“Three to five dollars apiece. Improvements not very material were made from time to time, such as the Talbotype and the ambrotype. I think it was not till 1855 that the treatment of glass with collodion brought the photograph to supersede the daguerreotype. I sent to the Hermitage and had Andrew Jackson taken barely in time to save his aged lineaments to posterity. At Fulton street, bearing the name of the great inventor before Morse, I took many a great man and fine lady—Father Matthew, Kossuth, Paez, Cass, Webster, Benton and Edgar A. Poe. I had great admiration for Poe, and had William Ross Wallace bring him to my studio. Poe rather shrank from coming, as if he thought it was going to cost him something. Many a poet has had that daguerreotype copied by me. I loved the men of achievement, and went to Boston with a party of my own once to take the Athenian dignitaries, such as Longfellow, whom I missed. In 1850 I had engraved on stone twelve great pictures of mine, all Presidential personages like Scott, Calhoun, Clay, Webster and Taylor; they cost me $100 for the stones, and the book sold for $30. John Howard Payne, the author of “Home, Sweet Home,” was to have written the letter-press, but Lester did it. In 1851 I exhibited at the great Exhibition of London, the first exhibition of its kind, and took the first prize away from all the world. I also issued the first sheet of photographic engravings of a President and his Cabinet, namely Gen. Taylor in 1849. I sent this to old James Gordon Bennett and he said: ‘Why, man, do Washington and his Cabinet look like that?’ Alas! They were dead before my time. I went to Europe in 1851 upon the same ship with Mr. Bennett, wife and son. His wife I often took, but the old man was shy of the camera. He did, however, come in at last, and I took him with all his staff once—son, Dr. Wallace, Fred Hudson, Ned Hudson, Ned Williams, Capt. Lyons, as I took Horace Greeley and all his staff, Dana, Kipley, Stone, Hildreth, Fry.”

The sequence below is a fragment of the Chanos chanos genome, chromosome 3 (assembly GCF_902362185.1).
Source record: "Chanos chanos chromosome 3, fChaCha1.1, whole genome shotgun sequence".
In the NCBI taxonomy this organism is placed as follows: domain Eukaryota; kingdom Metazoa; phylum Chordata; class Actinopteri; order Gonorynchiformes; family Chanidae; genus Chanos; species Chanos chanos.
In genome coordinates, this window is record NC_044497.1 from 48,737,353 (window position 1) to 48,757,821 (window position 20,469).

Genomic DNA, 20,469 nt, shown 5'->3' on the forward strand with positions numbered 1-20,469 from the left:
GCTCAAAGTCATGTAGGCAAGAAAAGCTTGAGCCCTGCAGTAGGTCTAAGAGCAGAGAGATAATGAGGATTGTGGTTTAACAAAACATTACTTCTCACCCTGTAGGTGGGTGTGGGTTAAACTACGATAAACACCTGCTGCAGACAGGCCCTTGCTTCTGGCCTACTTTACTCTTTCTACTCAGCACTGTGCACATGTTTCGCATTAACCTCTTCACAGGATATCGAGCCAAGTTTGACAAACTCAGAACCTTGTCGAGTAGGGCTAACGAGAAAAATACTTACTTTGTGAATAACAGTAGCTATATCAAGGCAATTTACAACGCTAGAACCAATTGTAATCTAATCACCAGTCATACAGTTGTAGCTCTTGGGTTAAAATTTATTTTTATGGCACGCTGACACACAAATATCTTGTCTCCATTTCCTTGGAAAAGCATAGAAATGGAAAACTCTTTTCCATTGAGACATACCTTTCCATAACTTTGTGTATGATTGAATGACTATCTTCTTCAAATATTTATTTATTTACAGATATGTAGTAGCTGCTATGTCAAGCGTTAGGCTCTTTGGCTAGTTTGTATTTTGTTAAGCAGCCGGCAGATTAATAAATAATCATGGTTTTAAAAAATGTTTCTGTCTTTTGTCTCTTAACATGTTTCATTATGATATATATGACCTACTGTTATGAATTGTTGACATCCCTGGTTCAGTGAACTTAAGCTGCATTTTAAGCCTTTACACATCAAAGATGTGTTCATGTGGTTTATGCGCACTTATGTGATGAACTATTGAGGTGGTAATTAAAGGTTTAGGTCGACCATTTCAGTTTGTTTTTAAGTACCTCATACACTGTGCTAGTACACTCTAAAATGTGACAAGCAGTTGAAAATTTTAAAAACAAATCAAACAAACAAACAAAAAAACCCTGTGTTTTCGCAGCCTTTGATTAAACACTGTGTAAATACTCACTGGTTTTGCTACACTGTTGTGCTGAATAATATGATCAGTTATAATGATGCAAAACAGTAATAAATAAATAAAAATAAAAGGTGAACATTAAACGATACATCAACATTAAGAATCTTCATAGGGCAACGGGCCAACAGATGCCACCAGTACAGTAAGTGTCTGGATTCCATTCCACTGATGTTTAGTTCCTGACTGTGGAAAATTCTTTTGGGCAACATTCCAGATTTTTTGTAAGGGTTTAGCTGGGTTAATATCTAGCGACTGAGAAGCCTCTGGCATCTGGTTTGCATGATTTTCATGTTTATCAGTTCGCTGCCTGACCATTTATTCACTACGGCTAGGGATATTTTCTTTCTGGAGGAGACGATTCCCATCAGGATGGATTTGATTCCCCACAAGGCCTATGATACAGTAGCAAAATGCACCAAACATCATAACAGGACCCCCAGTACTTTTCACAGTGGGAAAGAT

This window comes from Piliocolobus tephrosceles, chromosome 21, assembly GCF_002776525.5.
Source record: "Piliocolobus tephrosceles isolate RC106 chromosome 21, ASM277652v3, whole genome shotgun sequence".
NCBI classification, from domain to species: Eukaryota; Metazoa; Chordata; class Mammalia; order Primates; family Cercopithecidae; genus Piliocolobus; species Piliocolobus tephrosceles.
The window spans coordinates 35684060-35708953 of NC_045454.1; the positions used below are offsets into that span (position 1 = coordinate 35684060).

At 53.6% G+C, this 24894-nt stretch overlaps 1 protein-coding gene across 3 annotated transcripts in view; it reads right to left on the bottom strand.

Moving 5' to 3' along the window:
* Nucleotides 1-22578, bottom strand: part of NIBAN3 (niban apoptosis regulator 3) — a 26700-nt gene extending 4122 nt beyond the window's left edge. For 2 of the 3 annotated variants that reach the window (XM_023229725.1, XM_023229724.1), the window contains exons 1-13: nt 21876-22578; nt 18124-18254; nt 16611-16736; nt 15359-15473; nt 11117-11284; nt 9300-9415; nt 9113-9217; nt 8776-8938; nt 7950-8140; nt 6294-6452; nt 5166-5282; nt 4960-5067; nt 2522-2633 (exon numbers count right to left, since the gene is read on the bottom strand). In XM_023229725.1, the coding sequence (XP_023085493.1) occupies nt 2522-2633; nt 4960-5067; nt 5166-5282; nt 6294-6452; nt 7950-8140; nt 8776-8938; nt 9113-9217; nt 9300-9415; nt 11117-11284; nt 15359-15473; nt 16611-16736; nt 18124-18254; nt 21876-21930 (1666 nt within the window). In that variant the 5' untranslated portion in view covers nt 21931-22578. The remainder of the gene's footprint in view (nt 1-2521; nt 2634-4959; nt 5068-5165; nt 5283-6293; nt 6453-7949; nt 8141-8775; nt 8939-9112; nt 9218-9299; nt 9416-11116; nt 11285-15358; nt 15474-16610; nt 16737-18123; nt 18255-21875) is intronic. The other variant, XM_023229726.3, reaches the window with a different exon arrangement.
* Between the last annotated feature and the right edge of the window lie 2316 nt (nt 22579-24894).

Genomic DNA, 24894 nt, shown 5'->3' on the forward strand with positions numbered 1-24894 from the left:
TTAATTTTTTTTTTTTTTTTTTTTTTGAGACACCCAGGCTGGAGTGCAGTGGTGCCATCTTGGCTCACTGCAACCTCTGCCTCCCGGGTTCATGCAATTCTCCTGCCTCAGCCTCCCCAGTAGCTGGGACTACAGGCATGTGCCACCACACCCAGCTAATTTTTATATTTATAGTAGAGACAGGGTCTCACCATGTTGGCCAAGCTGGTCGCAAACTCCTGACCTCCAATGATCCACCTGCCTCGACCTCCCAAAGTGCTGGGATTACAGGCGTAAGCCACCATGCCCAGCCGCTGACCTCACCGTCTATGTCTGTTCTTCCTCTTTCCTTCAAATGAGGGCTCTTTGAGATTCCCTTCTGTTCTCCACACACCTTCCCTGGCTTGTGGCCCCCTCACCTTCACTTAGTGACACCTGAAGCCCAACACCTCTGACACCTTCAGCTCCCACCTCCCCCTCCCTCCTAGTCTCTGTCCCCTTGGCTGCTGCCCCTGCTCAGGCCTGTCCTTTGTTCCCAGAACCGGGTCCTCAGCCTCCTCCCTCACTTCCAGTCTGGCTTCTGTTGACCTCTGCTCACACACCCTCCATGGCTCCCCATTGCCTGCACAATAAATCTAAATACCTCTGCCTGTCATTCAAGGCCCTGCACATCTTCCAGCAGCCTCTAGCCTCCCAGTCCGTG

“Was the London Exhibition of benefit to you?”
“Indeed, it was. That year I went through the galleries of Europe and found my pictures everywhere as far as Rome and Naples. When in 1860 the Prince of Wales came to America I was surprised, amidst much competition, that they came to my gallery and repeatedly sat. So I said to the Duke of Newcastle: ‘Your Grace, might I ask to what I owe your favor to my studio? I am at a loss to understand your kindness.’ ‘Are you not the Mr. Brady,’ he said, ‘who earned the prize nine years ago in London? You owe it to yourself. We had your place of business down in our notebooks before we started.’”